The University of Strathclyde's vision is to be a distinctive institution, characterised by leading research and technology of international standing and with a reputation for excellence across research, education and knowledge exchange. The University places strong emphasis on innovative approaches to industrial collaboration. The University hosts a number of industrial research centres, including the Technology and Innovation Centre.


Since Linköping University's foundation in the 1960s, the university has established itself as an innovative and modern institution in both education and research. It was first founded as an independent college in 1970, and in 1975, it became Sweden's sixth university. Today, the university has 27,000 undergraduate students and 3,900 staff and faculty. The Department of Computer and Information Science is one of the largest departments for computer and information science in northern Europe.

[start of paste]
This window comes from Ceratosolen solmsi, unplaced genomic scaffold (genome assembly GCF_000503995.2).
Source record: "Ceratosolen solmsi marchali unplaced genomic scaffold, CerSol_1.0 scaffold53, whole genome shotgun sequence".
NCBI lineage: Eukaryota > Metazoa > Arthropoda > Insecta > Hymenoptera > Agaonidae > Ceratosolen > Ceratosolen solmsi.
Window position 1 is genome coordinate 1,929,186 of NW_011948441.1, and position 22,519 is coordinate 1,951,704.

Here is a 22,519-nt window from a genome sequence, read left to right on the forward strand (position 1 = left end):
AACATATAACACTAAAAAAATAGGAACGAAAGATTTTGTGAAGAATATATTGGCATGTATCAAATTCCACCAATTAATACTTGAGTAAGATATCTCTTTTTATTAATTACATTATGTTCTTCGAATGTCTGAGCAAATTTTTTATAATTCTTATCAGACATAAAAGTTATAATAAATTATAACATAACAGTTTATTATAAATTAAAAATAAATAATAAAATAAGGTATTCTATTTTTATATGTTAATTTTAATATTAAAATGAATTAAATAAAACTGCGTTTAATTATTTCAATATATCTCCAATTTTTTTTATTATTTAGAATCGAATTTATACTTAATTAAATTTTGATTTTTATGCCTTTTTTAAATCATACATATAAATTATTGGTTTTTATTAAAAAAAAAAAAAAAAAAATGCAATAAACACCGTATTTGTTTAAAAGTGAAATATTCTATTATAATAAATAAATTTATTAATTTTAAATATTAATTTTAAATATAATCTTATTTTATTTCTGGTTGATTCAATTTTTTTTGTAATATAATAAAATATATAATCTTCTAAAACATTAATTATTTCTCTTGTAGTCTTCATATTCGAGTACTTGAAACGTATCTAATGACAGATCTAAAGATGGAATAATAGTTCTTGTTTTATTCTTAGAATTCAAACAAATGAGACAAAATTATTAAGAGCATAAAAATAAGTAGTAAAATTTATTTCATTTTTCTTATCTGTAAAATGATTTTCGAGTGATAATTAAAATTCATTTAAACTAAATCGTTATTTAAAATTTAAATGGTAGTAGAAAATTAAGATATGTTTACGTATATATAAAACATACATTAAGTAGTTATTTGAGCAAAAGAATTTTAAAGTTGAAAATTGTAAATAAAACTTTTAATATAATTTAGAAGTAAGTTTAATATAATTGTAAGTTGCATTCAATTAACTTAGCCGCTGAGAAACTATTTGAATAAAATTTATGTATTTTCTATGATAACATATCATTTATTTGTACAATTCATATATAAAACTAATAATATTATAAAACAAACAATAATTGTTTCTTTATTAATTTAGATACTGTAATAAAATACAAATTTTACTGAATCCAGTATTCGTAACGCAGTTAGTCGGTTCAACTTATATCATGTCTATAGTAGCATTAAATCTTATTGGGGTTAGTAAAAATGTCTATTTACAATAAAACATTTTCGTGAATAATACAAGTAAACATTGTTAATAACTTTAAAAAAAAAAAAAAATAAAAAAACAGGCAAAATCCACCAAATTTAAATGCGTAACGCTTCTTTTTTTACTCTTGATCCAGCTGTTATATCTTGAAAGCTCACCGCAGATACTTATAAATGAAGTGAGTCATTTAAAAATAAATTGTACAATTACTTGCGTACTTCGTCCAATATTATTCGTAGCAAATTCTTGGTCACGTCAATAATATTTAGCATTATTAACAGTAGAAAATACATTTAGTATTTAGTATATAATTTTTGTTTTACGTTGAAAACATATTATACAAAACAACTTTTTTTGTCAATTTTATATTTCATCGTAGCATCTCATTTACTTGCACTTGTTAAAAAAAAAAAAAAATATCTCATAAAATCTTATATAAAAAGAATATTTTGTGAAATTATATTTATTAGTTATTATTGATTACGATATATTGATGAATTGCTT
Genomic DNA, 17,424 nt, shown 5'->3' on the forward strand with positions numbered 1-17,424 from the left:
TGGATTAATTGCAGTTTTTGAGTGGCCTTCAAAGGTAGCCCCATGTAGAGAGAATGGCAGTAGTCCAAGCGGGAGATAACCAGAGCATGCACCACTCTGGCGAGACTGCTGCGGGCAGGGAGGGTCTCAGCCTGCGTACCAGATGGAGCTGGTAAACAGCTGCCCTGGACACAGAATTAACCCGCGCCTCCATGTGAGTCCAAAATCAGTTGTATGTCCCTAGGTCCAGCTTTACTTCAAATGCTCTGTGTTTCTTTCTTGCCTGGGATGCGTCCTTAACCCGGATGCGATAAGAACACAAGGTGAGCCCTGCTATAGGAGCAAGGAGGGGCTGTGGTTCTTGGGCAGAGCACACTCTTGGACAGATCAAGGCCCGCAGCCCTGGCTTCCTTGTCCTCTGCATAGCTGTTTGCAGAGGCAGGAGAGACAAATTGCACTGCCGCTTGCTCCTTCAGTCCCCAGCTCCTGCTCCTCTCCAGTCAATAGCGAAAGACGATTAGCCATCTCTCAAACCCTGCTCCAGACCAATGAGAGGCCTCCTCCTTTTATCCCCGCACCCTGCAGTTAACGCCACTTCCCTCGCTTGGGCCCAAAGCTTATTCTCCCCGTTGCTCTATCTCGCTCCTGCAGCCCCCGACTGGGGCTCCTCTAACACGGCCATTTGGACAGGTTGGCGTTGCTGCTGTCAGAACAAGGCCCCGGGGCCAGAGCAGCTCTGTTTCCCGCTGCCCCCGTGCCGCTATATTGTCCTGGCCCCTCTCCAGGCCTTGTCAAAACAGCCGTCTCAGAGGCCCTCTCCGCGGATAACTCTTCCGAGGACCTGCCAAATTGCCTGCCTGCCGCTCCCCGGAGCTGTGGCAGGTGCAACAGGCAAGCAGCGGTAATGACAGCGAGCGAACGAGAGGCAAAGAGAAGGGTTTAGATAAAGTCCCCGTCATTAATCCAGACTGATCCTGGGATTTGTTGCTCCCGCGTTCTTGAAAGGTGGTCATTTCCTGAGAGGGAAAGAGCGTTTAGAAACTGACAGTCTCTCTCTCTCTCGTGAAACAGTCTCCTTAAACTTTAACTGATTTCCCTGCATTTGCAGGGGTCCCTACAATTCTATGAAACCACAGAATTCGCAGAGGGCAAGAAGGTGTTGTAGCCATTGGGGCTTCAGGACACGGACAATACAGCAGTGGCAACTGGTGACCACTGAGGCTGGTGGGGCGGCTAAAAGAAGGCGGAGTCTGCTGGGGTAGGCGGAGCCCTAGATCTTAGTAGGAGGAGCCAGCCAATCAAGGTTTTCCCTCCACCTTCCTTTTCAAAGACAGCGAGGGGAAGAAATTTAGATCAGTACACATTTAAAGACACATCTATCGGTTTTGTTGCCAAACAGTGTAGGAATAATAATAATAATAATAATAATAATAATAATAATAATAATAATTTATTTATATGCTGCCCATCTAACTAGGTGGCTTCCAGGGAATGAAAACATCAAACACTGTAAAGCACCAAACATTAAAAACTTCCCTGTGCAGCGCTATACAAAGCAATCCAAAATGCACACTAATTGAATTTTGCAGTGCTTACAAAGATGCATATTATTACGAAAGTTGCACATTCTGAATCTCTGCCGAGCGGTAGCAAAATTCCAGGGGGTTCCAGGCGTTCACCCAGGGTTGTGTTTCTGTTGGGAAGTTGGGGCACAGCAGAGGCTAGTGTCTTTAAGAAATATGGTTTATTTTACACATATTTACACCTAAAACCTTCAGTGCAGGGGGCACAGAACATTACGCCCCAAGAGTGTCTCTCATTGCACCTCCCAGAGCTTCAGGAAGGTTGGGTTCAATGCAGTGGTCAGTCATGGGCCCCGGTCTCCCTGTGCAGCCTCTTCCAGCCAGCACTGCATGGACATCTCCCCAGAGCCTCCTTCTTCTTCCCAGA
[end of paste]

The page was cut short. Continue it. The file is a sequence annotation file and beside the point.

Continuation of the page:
ICLEI - Local Governments for Sustainability is the world’s leading network on local and regional sustainability. ICLEI’s European Secretariat has a wide range of expertise and extensive experience in European project co-ordination and partnering. It provides technical consulting, training, thematic events and information services to build capacity, share knowledge and support local and regional governments in implementing sustainable development. The organisation’s basic premise is that locally designed initiatives can provide an effective and cost-efficient way to achieve local, regional, national and global sustainability objectives.